The problem is that, if you're focusing on what it takes to achieve a client's goals, just insuring 50% of a goal seems to be a remarkably inadequate solution, if someone is really concerned about making sure that the goals are achieved. After all, if a couple's goal is to spend $60,000/year for the rest of their lives, then if "the bad stuff" happens and they must rely on the $30,000 (50%) that was insured, then haven't they still catastrophically failed to achieve their goals? The good news is that they won't be destitute without income. But if the purpose of the plan was to achieve the goal - the goal has still been failed! The client couple will still have to go through a drastic change in their standard of living; they may still need to sell their house and relocate; they may still be unable to enjoy the niceties of their lives that their spending goal was meant to afford.
In other words, does guaranteeing 50% of your retirement income goal simply ensure that if you must rely on the guarantee, you still failed to achieve your goal? If you really want to achieve the goal, and insuring the goal is important, doesn't that mean you need to insure 100% of the target, not just a portion of it? And if you don't really care enough about the goal to insure 100% of it, why bother insuring it at all, since guaranteeing only 50% of your goal simply means that you're guaranteed to not achieve your goal by relying on that guarantee?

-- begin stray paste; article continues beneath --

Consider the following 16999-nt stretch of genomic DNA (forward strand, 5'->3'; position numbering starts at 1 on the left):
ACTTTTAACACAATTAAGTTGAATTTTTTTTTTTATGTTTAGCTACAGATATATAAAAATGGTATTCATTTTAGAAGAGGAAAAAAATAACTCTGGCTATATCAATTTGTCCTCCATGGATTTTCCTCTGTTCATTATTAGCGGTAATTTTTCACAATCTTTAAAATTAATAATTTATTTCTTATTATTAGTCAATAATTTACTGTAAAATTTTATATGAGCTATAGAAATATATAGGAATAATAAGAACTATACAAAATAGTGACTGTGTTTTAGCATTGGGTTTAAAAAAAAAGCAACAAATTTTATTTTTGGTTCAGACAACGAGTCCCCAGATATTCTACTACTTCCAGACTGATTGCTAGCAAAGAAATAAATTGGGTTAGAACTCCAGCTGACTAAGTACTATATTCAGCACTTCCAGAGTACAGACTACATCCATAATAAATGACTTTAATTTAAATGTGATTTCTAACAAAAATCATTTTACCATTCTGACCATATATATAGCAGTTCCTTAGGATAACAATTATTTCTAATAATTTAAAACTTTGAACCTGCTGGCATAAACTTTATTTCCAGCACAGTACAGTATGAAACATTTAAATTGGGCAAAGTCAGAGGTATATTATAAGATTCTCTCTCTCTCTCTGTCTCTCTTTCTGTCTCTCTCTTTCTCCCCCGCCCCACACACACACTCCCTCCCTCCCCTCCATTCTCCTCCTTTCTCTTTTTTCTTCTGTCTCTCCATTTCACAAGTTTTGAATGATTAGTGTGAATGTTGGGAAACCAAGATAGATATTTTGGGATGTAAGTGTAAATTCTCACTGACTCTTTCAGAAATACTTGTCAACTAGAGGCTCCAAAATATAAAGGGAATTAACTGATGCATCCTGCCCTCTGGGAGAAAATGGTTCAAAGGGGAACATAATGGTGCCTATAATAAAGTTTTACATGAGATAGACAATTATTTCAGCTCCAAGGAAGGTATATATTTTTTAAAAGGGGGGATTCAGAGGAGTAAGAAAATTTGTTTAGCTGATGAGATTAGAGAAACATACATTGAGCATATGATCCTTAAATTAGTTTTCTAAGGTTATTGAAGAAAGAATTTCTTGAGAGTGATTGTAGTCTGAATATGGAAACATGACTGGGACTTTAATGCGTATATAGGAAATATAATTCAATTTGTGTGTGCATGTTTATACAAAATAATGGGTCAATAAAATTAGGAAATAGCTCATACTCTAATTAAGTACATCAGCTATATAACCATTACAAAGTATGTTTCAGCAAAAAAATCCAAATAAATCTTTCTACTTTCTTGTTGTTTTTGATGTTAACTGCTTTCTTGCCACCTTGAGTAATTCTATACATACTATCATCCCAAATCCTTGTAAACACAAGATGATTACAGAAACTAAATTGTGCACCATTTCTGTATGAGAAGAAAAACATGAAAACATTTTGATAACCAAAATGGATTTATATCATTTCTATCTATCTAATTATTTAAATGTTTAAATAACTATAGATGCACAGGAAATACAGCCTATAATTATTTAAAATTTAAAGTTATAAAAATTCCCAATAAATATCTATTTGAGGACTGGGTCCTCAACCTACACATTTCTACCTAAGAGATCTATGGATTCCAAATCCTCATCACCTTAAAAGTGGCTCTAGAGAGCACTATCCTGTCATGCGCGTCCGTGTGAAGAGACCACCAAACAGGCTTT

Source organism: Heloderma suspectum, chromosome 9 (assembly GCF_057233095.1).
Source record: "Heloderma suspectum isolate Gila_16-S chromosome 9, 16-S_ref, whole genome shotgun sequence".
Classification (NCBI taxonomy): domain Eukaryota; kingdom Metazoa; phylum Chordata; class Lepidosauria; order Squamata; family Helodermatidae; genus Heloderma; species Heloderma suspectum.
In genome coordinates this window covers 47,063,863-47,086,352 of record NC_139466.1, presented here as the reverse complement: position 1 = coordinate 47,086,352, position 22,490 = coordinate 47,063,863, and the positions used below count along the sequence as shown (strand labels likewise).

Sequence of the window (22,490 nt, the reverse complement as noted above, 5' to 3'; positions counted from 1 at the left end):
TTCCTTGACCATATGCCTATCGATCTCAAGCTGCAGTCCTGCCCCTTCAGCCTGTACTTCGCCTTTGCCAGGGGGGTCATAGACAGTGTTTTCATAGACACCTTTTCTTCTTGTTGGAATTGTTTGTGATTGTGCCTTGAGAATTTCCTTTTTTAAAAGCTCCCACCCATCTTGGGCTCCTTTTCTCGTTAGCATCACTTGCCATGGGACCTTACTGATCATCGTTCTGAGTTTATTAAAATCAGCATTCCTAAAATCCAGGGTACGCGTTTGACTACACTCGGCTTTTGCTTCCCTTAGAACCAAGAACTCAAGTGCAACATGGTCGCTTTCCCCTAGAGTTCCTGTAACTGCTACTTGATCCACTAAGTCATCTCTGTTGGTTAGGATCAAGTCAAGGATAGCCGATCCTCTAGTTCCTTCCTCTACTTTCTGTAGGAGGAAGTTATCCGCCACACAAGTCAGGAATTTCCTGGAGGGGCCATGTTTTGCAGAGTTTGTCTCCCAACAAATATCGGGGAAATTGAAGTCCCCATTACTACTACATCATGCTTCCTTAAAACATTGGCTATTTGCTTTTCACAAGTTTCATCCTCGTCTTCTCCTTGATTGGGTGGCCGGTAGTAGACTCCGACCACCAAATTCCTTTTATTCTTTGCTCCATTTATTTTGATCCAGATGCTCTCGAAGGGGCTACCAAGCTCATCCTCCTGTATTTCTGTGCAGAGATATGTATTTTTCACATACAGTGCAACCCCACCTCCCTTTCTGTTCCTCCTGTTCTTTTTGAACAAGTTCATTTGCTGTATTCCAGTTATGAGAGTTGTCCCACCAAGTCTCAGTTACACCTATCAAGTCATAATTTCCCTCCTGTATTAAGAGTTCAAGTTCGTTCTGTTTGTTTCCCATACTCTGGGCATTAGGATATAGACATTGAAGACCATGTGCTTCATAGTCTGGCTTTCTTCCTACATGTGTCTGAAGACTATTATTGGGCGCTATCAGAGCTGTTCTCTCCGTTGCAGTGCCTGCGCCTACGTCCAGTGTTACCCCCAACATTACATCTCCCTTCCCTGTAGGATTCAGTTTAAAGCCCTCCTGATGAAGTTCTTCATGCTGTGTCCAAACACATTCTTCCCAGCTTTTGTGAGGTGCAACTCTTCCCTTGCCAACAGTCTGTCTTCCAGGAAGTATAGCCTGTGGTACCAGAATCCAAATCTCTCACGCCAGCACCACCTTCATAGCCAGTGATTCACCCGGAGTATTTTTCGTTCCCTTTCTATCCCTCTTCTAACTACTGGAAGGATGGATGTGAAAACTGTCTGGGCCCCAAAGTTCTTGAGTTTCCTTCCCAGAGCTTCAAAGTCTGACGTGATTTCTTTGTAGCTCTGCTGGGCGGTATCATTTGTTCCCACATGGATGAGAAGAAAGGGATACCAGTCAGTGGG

Of course, some people might only use a portion of their portfolio to buy a guarantee for all of the income they need for their basic necessities; but technically, if someone has enough "excess" wealth to fully insure their guarantees and still have wealth left over, they arguably didn't necessarily need to pay to insure the goal anyway, since by definition they apparently already had a lot of excess reserves left over and available "just in case." But to say the least, even clients in this situation seem to agree that the guarantee is best served when "all" of the basic goal is insured, not just a part of it.